By Jared Chausow
By Katie Toth
By Elizabeth Flock
By Albert Samaha
By Anna Merlan
By Jon Campbell
By Jon Campbell
By Albert Samaha
As evidenced by the overwhelming response to his passing, the guy surely tapped into the hopes and dreams of loving throngs around the world, all fighting for hotel rooms in Rome. But as I've clicked the channels for days on end, I haven't heard a single person question the "man of the people" 's rabid anti-abortion stance, his aggressive anti-condom platform, or his intense demonization of gay marriage as "a new ideology of evil, perhaps insidious and hidden, which attempts to pit human rights against the family and against man." Of course maybe someone's death might not seem like the right time to say, "He furthered sexual guilt, disease spreading, and hate crimes," but actually, when there's exhaustive, weeks-long coverage of a man's life, what better time could there be? (At least a pundit on an ABC special did note that the pope may have disliked democracy as much as he hated Communism.)
The reality is that, as the worldand even the churchstarted inching forward and becoming more accepting, John Paul II tried to hold things together with a moral vise that often proved intolerant and unrealistic. As women gained more control over their bodies and gays developed some rights of their own, he was frantic to push down the progress by promoting absolute respect for human life, except for individualists and "deviants." This was no shockreligion has traditionally specialized in messages of love that double as tools of persecution, and fanatics have always picked sections of the Bible at random in order to oppress unpopular people, while ignoring other parts that might put a damper on their own fun.
Just recently, Christian, Jewish, and Muslim leaders all got together to denounce the upcoming Jerusalem WorldPride march and to agree on one thinggays suck. The protest was an eye-popping reminder that so many of the different gods people pray to seem to have the very same queers-are-the-devil message. Even these groups' usual distaste for each other was effectively buried as they united in fear of the common gay enemy.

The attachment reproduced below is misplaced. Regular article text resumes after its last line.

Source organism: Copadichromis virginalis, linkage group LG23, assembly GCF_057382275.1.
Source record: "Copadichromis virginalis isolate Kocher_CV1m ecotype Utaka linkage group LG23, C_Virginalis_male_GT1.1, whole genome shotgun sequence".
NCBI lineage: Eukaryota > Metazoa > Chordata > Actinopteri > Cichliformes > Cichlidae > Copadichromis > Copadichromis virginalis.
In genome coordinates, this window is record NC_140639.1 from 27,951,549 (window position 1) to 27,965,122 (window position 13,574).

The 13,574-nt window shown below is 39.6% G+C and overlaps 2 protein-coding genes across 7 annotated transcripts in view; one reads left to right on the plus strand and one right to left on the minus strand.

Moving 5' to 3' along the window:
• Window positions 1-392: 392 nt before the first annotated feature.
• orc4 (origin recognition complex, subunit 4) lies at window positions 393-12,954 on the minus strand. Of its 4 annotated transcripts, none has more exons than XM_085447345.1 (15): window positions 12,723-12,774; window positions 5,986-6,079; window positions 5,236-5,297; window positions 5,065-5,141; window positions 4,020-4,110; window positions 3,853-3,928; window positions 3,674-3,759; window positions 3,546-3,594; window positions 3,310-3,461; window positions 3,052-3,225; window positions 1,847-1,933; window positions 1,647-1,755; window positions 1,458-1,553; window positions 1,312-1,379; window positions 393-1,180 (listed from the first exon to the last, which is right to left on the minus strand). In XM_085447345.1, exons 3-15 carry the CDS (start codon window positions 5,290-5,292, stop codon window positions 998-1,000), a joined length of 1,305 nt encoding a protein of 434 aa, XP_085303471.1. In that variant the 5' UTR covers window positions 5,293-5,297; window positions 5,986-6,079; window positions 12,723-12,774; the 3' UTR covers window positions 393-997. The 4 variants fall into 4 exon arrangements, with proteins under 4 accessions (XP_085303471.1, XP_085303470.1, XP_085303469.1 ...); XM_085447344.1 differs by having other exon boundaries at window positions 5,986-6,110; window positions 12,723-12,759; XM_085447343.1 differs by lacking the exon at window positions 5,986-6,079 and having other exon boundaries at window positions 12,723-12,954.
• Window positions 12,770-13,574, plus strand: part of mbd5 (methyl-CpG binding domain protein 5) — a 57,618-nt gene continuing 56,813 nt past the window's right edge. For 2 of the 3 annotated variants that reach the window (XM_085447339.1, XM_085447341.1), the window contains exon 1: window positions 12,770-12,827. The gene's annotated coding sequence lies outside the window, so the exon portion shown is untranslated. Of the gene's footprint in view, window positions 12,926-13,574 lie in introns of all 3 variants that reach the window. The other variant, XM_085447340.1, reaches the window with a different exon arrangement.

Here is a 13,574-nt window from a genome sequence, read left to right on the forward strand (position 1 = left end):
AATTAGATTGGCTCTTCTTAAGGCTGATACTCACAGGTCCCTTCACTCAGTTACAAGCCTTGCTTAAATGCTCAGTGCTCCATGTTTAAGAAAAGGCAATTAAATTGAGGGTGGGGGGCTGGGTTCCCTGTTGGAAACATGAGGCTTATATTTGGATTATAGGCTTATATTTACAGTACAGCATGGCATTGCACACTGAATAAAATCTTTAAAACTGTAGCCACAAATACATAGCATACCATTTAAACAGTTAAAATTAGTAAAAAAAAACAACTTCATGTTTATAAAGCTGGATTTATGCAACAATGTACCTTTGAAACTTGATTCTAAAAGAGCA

As a shameless queen myself, I was brought up on strict Catholicism, but strayed after brilliantly sensing I wasn't that welcome in my own religion. Not only did the ruler-wielding nuns seem scarier than the flames of hell, but the church clearly wanted me to stay and be terrorized only if I'd admit I was a sinner and grovel for forgiveness. Given a choice between "immoral" nightclubs where people shrieked, "Girlfriend! You look fabulous!" and a place of worship where everyone snarled, "Heal your soul!" I chose the clubs and haven't looked back since.
John Paul couldn't have been too upset about losing one more messy miscreant. A 2003 document issued by the Vatican reminded the world that "homosexual acts go against the natural moral law." (So what, I always wondered, should someone growing up with gay feelings do? Get electroshock treatments? Become a priest? Or simply be honest about them and live as a papal disgrace?) The report compassionately took pains to add that "allowing children to be adopted by persons living in such unions would actually mean doing violence to these children." This from the church that silently condoned abuse of children for centuries.